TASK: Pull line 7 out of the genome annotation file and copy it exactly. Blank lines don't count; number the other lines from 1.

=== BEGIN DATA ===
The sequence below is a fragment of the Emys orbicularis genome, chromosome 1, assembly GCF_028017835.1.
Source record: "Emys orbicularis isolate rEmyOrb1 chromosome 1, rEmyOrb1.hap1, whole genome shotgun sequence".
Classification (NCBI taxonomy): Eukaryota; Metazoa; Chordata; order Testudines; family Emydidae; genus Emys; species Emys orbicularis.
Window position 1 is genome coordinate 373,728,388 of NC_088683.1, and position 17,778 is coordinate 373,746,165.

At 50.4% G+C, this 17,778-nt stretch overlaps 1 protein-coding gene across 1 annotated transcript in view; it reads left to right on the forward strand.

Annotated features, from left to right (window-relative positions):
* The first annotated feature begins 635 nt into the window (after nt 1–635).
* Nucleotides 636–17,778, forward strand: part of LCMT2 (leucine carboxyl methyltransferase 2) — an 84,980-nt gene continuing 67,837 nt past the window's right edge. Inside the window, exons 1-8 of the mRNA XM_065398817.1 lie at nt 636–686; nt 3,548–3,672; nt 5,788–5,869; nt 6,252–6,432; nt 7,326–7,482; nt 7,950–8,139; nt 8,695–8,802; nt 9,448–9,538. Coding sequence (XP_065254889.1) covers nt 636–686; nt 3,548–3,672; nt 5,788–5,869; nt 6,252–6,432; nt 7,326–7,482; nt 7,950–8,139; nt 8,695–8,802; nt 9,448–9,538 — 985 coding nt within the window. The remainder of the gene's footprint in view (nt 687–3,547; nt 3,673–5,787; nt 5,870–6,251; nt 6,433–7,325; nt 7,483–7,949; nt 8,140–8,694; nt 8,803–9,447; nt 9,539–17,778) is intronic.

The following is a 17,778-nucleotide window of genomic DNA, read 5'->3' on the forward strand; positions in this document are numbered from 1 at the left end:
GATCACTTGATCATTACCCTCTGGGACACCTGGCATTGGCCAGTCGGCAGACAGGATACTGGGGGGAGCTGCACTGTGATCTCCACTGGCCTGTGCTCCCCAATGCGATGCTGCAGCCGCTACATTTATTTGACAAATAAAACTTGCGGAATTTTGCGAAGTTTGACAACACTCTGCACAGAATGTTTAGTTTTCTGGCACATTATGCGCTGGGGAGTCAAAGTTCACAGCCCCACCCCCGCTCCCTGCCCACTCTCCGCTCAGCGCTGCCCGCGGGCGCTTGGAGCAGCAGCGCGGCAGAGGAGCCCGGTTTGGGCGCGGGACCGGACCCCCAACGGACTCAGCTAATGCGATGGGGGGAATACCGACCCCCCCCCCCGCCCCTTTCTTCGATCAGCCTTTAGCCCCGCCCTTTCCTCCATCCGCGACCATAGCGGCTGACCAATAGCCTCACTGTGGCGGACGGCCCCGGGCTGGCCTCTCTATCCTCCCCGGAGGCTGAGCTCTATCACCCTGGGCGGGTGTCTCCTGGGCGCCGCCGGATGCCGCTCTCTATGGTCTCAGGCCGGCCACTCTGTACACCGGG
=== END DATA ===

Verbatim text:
* The first annotated feature begins 635 nt into the window (after nt 1–635).